As Rains and Crops Fail Kenyans Debate Whether Drought-Resistant GM Crops Are a Solution
Kenya faces a severe water and food shortage following four failed consecutive rainy seasons. The harshest drought in the East African region, which has not been seen in the past four decades, has pushed much livestock to perish due to a lack of food.
The deadliest drought, which now affects more than 4.4 million Kenyans, has recently attracted heated debate on whether people should adopt genetically modified organism foods to curb food shortage in the country.
Will GMOs Foods Help Kenya Fight Drought?
Genetically modified organisms are types of food crops featuring genes strands from another organism inserted into their DNA. GM crops grow fast and are disease- and drought-resistant compared to typical plants.
Even though many countries around the world, including the United States, Canada, Brazil, and India, have embraced the wide use of GM foods, several governments in many regions, such as East Africa and Europe, have banned the use of GMs.
In 2012, the Ministry of Agriculture banned the importation of GM foods. Moreover, in the past few years, many people and governments have linked genetically modified foods with various types of cancer.
But interestingly, in a short interview with BBC, Richard Oduor, a professor of biotechnology at Kenyatta University, refuted cancer claims in GM foods, emphasizing that eating genetically modified organisms (GMOs) has no impact on the human body.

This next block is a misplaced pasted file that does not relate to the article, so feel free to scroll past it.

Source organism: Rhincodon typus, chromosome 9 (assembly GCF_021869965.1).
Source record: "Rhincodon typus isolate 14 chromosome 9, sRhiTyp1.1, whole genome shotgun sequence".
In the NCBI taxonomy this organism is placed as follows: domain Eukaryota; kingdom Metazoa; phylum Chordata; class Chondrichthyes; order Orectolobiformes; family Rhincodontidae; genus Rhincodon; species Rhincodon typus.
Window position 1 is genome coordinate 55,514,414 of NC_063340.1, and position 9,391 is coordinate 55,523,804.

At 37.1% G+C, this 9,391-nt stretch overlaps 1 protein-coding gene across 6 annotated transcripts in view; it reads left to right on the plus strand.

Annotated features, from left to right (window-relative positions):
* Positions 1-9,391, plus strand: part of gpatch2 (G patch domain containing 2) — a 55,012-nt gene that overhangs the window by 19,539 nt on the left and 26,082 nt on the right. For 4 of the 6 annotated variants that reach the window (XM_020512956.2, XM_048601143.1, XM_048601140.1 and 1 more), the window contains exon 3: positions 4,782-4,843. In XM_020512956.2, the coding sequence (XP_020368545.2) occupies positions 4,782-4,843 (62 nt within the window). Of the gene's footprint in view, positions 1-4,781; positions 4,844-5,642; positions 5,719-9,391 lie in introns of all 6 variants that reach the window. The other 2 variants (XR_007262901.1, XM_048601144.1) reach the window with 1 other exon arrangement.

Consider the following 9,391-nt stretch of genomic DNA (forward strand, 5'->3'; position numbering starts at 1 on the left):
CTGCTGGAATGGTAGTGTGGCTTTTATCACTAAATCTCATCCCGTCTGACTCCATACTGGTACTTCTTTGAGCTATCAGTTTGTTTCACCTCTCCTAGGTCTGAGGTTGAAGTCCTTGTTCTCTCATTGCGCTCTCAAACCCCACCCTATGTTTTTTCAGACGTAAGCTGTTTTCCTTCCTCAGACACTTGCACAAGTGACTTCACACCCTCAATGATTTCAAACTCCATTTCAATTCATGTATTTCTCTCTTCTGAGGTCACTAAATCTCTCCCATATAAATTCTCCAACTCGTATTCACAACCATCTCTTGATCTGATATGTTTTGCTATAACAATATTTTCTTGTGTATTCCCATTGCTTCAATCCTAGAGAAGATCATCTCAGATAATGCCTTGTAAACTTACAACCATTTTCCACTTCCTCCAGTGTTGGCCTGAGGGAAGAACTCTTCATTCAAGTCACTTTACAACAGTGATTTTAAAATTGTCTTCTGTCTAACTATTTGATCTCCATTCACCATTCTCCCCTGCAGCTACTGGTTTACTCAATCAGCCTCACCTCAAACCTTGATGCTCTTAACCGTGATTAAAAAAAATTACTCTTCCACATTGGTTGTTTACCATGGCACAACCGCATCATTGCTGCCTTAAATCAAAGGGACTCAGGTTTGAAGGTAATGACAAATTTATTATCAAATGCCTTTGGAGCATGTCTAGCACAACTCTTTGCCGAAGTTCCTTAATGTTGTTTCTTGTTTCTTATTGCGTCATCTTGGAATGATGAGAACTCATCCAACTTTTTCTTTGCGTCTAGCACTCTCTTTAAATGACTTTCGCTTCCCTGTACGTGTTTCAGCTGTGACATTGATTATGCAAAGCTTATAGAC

GMO Foods Gain Mainstream Adoption
In recent months, GMO foods have begun gaining adoption among Kenyans after the government lifted their decade-long ban in October. At the time, Franklin Mithika Linturi, the cabinet secretary for Agriculture, stated that he would allow farmers to grow genetically modified crops to ease drought impacts and the country’s recent high cost of living.
According to Linturi, GMO maize would help improve the country’s food supply, relieving some of the pressure of the ongoing drought. The Kenyan government recently ordered 11 tons of pest-resistant GM maize seeds widely grown in South Africa.
However, several non-profit organizations have filed lawsuits against the Ministry of Agriculture, seeking to block the importation of GMs Seeds into the country. The plaintiffs cited that GMs would impact the natural resources in the East African region.
If the government wins the lawsuit, pro-GMO campaigners believe that the drought and pest-resistant crops will raise the yield return in the country. Kenya produces a third as much maize per hectare as Brazil, China and France, where GM maize is widely grown.
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